The return of Midnight Oil
“We’re part of the pushback,” says Rob Hirst. “We’ll just be out there singing the same songs but some of them have a new relevance in what’s happening now.” The Midnight Oil drummer is referring to the recent political upsets – Trump in the US and Brexit in the UK.
Ever since their debut in the late 1970s, Midnight Oil have been synonymous with causes – the environment, indigenous peoples and economic inequality are the main ones. The fact that all these issues are fair square on the public agenda again has added fuel to Midnight Oil’s return.
In 2002, the band abruptly stopped while playing the northern NSW coast during an Australian tour. At that point they were faced with dwindling ticket sales and lacklustre albums sales. But, as Joni Mitchell observed, ‘you don’t know what you’ve got 'til it’s gone’ and the two Oils charity gigs proved that they still have it.
In 2009, Midnight Oil played a benefit in Canberra. Lead singer Peter Garrett was unable to rehearse much because of his schedule as a Federal Minister. He dashed from the Cabinet room to the stage and delivered an impassioned show. It seemed as though he had been unleashed.
“You’d think that years in rock and roll would prepare you for almost anything,” said Hirst at a recent press conference.
“… but not for Kevin Rudd,” quipped Garrett.
Over the past 17 years Rob Hirst has been in about 100 bands including the Ghostwriters, the Backsliders and the Break. His most recent recording was with long lost daughter Jay O’Shea. Their song "The Truth Walks Slowly" is the true story of a tragedy caused by CSG mining. In a strange twist of fate, Jay had developed a friendship with the Oil’s bass player Bones Hillman as they both live in Nashville.
Drummer Rob Hirst and his daughter Jay O’Shea went viral with their emotionally charged music video for 'The Truth Walks Slowly'
Bones has been working with a bunch of songwriters. Jim Moginie, like Hirst, has about 100 different projects. Peter Garrett has even returned to the boards with an album, A Version of Now. So clearly the juices are flowing and they all have something to say.
It was partly because of all this activity that the Midnight Oil reunion has been slow in coming. The idea was first mooted when Triple J offered the band the headline spot at their January birthday party in 2015. Hirst has usually been the hold-out. His view is that, "you write new songs otherwise you become just one of those bands that’s going around the traps and playing".
Time appears to have healed any wounds that may have festered over Garrett’s abrupt departure. There’s a lot of talk about new material. One person who sat in on a session says that the Oils are rehearsing songs from the beginning of their catalogue, but he has also heard bits of new material.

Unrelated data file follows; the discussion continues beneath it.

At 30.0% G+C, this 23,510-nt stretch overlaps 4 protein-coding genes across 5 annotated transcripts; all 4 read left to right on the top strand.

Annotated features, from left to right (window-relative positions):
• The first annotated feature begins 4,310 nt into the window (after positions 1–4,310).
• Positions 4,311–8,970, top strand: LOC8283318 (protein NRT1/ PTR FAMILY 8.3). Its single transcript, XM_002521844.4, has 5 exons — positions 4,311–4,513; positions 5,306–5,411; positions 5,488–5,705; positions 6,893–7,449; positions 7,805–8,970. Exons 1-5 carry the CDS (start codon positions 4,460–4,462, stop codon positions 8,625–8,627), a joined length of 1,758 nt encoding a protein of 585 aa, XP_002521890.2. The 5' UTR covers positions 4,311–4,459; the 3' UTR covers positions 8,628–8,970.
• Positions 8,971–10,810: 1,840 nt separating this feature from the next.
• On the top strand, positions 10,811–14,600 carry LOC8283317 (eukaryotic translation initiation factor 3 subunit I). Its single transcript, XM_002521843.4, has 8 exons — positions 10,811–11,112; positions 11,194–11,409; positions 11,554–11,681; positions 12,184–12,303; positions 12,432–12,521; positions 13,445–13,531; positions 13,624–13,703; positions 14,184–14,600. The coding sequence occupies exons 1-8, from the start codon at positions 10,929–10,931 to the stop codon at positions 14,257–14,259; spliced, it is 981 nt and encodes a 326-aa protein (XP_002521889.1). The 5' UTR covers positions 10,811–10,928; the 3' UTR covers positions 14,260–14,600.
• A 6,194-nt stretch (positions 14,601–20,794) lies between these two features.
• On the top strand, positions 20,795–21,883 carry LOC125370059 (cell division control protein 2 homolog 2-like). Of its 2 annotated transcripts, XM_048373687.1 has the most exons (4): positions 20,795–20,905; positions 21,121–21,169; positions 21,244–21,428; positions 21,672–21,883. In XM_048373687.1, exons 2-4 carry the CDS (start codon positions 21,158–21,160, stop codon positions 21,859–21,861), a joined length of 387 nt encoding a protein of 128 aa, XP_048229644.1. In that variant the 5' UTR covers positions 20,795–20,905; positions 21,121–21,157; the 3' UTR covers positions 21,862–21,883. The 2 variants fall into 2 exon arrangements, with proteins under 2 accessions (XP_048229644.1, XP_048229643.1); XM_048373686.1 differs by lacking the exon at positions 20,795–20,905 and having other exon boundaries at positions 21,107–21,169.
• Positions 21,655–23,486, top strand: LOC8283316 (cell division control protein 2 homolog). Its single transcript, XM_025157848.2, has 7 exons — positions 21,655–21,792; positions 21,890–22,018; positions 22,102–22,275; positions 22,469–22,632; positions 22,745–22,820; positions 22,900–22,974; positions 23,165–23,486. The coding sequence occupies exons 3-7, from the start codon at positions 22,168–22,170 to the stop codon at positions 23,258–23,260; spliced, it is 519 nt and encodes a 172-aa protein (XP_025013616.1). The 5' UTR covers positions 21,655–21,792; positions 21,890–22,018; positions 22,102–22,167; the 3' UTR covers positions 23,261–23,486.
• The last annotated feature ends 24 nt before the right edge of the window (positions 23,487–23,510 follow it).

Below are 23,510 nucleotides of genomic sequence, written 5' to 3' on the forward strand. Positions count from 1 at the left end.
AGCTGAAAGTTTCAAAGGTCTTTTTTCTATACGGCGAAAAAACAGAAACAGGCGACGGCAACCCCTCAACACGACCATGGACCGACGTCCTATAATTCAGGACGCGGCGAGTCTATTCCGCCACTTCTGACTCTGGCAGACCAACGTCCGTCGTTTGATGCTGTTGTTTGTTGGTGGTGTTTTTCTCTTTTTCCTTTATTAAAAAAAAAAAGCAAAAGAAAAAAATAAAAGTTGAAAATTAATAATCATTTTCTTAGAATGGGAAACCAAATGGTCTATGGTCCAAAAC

Meanwhile there is a fire sale of all the old stuff. A series of box sets are due for release on May 5. The first is a complete collection of 11 Oils albums on vinyl. This will be the first time and many LPs have been available in this format.
There is also a set called The Overflow Tank with 14 hours of previously unreleased and rare material. This project had been slowly coming together for more than 10 years. Then there is The Full Tank which contains all their LPs and Eps remastered.
14 shows on The Great Circle 2017 Australian Tour have already sold out
The global swing to the right seems to have worked for Midnight Oil. Their Great Circle tour sold more than 200,000 tickets in less than 20 minutes across the USA last month. Almost all Australian tickets were snapped up instantly and more dates are urgently being added in Australia and Europe.
The Australian leg of the tour kicks off on October 2 in Alice Springs and winds up in Sydney’s Domain on November 17. The group is going to unusual lengths to prevent ticket scalping by issuing paper and not digital tickets and policing venues and scalpers. With most of the box sets – some costing over $900 each almost sold out and most tickets also gone it would appear that demand for Midnight Oil is greater now than when beds were burning almost 30 years ago.
Perhaps it is, as Garrett puts it, “Your musical heart never stops beating even if you're doing other things.”
Midnight Oil is touring nationally. For tickets and information, see www.midnightoil.com.
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Photography: Oliver Eclipse